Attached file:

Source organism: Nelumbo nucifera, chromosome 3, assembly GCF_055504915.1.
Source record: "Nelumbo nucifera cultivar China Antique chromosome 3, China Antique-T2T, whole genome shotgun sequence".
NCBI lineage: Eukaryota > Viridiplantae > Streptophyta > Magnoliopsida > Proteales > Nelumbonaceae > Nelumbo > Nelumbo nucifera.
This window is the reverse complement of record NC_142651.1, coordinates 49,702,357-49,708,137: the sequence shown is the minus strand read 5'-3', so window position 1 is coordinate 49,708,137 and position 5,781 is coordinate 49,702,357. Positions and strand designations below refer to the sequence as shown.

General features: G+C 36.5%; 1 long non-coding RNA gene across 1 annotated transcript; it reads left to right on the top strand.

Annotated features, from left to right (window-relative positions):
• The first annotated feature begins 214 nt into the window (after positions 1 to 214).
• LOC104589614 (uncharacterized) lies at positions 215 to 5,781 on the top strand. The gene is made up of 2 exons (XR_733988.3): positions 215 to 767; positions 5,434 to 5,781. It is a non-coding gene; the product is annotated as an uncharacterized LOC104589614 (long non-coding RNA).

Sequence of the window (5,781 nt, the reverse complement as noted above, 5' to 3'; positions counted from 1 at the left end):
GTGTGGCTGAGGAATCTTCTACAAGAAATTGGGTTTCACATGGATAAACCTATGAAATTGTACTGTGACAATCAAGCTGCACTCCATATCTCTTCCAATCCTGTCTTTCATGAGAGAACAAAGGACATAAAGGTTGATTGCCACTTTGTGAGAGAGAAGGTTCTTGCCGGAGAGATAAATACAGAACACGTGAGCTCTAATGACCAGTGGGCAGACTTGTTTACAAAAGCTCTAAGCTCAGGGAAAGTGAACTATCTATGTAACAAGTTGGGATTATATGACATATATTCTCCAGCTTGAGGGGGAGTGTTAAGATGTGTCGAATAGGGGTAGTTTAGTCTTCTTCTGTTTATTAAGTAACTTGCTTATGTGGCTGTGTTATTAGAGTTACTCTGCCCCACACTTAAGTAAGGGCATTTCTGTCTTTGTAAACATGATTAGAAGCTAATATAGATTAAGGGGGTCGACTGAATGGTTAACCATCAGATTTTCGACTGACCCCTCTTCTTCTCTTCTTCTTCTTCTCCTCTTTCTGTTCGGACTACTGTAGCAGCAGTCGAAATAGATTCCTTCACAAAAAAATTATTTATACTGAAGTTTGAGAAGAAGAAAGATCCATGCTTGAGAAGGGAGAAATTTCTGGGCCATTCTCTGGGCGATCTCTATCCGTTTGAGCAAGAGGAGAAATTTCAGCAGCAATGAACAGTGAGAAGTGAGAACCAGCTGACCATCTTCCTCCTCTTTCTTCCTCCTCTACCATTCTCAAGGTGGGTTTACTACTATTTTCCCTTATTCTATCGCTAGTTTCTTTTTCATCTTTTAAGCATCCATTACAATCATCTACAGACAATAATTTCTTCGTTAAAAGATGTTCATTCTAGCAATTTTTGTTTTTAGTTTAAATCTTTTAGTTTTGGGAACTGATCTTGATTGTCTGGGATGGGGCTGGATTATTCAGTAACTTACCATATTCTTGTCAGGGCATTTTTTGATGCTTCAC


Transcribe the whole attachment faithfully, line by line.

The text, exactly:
Source organism: Nelumbo nucifera, chromosome 3, assembly GCF_055504915.1.
Source record: "Nelumbo nucifera cultivar China Antique chromosome 3, China Antique-T2T, whole genome shotgun sequence".
NCBI lineage: Eukaryota > Viridiplantae > Streptophyta > Magnoliopsida > Proteales > Nelumbonaceae > Nelumbo > Nelumbo nucifera.
This window is the reverse complement of record NC_142651.1, coordinates 49,702,357-49,708,137: the sequence shown is the minus strand read 5'-3', so window position 1 is coordinate 49,708,137 and position 5,781 is coordinate 49,702,357. Positions and strand designations below refer to the sequence as shown.

General features: G+C 36.5%; 1 long non-coding RNA gene across 1 annotated transcript; it reads left to right on the top strand.

Annotated features, from left to right (window-relative positions):
• The first annotated feature begins 214 nt into the window (after positions 1 to 214).
• LOC104589614 (uncharacterized) lies at positions 215 to 5,781 on the top strand. The gene is made up of 2 exons (XR_733988.3): positions 215 to 767; positions 5,434 to 5,781. It is a non-coding gene; the product is annotated as an uncharacterized LOC104589614 (long non-coding RNA).

Sequence of the window (5,781 nt, the reverse complement as noted above, 5' to 3'; positions counted from 1 at the left end):
GTGTGGCTGAGGAATCTTCTACAAGAAATTGGGTTTCACATGGATAAACCTATGAAATTGTACTGTGACAATCAAGCTGCACTCCATATCTCTTCCAATCCTGTCTTTCATGAGAGAACAAAGGACATAAAGGTTGATTGCCACTTTGTGAGAGAGAAGGTTCTTGCCGGAGAGATAAATACAGAACACGTGAGCTCTAATGACCAGTGGGCAGACTTGTTTACAAAAGCTCTAAGCTCAGGGAAAGTGAACTATCTATGTAACAAGTTGGGATTATATGACATATATTCTCCAGCTTGAGGGGGAGTGTTAAGATGTGTCGAATAGGGGTAGTTTAGTCTTCTTCTGTTTATTAAGTAACTTGCTTATGTGGCTGTGTTATTAGAGTTACTCTGCCCCACACTTAAGTAAGGGCATTTCTGTCTTTGTAAACATGATTAGAAGCTAATATAGATTAAGGGGGTCGACTGAATGGTTAACCATCAGATTTTCGACTGACCCCTCTTCTTCTCTTCTTCTTCTTCTCCTCTTTCTGTTCGGACTACTGTAGCAGCAGTCGAAATAGATTCCTTCACAAAAAAATTATTTATACTGAAGTTTGAGAAGAAGAAAGATCCATGCTTGAGAAGGGAGAAATTTCTGGGCCATTCTCTGGGCGATCTCTATCCGTTTGAGCAAGAGGAGAAATTTCAGCAGCAATGAACAGTGAGAAGTGAGAACCAGCTGACCATCTTCCTCCTCTTTCTTCCTCCTCTACCATTCTCAAGGTGGGTTTACTACTATTTTCCCTTATTCTATCGCTAGTTTCTTTTTCATCTTTTAAGCATCCATTACAATCATCTACAGACAATAATTTCTTCGTTAAAAGATGTTCATTCTAGCAATTTTTGTTTTTAGTTTAAATCTTTTAGTTTTGGGAACTGATCTTGATTGTCTGGGATGGGGCTGGATTATTCAGTAACTTACCATATTCTTGTCAGGGCATTTTTTGATGCTTCAC